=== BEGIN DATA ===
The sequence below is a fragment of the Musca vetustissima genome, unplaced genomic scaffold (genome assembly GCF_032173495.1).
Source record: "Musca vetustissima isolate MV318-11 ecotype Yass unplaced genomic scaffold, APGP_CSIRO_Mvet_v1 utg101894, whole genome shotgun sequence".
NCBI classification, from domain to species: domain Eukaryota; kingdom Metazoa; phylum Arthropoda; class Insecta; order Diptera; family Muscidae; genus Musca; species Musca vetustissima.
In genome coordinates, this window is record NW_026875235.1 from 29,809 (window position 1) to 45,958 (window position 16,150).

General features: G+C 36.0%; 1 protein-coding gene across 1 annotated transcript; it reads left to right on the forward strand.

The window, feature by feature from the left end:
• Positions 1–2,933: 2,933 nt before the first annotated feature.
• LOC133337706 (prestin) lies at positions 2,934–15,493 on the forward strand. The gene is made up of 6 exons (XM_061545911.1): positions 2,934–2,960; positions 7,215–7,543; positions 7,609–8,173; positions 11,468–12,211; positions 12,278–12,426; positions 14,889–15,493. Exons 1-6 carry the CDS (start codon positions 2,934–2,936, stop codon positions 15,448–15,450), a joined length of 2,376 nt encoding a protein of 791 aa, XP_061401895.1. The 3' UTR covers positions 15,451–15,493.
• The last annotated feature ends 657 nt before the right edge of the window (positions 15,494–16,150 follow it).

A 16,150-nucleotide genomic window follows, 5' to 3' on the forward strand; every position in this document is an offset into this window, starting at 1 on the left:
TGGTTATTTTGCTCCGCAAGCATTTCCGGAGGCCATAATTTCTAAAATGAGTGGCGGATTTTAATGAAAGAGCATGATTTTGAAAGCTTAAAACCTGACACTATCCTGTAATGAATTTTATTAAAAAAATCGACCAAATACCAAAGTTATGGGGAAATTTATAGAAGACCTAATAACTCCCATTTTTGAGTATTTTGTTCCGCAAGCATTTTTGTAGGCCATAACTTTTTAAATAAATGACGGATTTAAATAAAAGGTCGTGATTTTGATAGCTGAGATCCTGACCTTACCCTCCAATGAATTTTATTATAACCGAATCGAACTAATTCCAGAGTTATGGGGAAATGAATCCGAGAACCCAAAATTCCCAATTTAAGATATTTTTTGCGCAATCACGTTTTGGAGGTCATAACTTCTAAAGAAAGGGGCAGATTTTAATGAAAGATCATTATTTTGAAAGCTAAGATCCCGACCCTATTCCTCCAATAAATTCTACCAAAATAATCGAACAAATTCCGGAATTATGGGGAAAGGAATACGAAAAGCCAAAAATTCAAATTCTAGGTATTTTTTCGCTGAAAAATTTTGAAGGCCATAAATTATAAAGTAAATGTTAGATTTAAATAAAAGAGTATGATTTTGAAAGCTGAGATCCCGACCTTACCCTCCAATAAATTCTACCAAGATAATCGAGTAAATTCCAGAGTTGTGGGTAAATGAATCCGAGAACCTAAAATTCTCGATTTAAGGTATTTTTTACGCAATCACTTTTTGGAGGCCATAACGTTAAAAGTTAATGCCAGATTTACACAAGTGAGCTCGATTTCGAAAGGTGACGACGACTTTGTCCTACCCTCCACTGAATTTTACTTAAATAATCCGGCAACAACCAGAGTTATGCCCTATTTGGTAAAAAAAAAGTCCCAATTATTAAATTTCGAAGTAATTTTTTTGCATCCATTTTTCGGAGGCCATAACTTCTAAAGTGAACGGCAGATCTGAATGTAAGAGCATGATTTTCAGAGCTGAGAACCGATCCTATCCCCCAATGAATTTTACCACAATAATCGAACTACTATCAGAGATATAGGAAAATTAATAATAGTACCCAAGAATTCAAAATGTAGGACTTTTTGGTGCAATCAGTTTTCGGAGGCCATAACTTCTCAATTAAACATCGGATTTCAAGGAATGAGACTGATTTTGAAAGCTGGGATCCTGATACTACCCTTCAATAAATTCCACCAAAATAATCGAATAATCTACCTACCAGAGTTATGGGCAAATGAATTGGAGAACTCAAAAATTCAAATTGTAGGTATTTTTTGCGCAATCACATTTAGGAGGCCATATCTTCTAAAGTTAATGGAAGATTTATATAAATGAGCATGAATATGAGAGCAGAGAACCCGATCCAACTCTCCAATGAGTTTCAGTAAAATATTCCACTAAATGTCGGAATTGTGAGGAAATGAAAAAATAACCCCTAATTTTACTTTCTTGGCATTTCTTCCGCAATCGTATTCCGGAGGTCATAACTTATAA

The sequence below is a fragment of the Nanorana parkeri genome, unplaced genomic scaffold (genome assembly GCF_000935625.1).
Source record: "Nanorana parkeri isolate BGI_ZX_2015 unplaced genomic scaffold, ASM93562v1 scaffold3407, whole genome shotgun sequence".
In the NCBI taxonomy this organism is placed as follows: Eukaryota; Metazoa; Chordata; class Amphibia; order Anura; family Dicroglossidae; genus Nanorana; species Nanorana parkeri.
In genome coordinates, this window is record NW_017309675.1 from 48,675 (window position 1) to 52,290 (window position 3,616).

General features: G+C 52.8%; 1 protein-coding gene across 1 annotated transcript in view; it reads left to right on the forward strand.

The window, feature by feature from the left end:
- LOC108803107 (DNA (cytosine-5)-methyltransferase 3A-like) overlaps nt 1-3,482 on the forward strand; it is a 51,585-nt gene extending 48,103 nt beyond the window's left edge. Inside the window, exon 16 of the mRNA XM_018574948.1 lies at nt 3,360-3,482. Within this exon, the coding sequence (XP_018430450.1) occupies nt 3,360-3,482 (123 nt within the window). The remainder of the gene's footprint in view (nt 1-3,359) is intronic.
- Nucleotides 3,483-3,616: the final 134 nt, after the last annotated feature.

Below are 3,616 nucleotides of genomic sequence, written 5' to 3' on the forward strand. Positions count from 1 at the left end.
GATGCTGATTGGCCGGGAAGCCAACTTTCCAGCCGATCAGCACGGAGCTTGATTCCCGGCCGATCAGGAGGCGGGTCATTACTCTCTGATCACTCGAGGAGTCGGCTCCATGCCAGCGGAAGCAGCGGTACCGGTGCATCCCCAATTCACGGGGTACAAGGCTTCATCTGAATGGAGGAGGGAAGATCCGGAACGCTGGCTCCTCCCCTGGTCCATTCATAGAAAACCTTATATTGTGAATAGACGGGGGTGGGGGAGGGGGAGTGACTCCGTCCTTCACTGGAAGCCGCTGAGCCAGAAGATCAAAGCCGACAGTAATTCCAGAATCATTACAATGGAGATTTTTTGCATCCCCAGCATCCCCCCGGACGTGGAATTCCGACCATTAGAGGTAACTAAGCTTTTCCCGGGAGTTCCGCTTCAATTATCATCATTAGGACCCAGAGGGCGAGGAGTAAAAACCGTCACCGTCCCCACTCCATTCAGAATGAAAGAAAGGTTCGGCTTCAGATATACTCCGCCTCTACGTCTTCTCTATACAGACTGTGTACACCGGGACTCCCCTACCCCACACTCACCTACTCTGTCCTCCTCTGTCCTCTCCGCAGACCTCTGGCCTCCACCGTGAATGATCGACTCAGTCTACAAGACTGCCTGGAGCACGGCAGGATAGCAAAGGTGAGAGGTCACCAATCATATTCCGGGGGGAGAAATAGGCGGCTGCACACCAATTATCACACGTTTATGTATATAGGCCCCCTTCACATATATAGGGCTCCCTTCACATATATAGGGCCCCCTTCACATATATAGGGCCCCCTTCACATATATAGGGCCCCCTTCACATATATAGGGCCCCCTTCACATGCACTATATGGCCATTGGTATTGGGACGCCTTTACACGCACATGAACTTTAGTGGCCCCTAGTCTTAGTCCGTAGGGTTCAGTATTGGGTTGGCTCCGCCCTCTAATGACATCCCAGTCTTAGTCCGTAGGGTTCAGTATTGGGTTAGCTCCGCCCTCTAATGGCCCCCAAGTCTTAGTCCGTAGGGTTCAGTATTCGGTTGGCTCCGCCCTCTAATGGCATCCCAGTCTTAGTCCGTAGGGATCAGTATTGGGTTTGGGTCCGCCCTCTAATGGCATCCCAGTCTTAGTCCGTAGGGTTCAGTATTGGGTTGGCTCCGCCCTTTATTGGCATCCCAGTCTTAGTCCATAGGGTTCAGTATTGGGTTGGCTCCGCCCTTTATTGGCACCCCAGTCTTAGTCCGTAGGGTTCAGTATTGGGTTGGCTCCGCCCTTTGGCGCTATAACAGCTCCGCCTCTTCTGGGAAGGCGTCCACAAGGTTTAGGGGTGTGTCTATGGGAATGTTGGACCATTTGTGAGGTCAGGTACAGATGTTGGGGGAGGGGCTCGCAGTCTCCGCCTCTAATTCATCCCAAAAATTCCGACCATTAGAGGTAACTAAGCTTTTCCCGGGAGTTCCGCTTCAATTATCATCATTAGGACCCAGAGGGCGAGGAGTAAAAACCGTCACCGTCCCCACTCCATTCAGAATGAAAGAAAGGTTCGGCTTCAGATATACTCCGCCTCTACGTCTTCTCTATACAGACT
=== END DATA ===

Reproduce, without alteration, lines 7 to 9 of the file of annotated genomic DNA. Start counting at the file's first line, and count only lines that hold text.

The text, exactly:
• Positions 1–2,933: 2,933 nt before the first annotated feature.
• LOC133337706 (prestin) lies at positions 2,934–15,493 on the forward strand. The gene is made up of 6 exons (XM_061545911.1): positions 2,934–2,960; positions 7,215–7,543; positions 7,609–8,173; positions 11,468–12,211; positions 12,278–12,426; positions 14,889–15,493. Exons 1-6 carry the CDS (start codon positions 2,934–2,936, stop codon positions 15,448–15,450), a joined length of 2,376 nt encoding a protein of 791 aa, XP_061401895.1. The 3' UTR covers positions 15,451–15,493.
• The last annotated feature ends 657 nt before the right edge of the window (positions 15,494–16,150 follow it).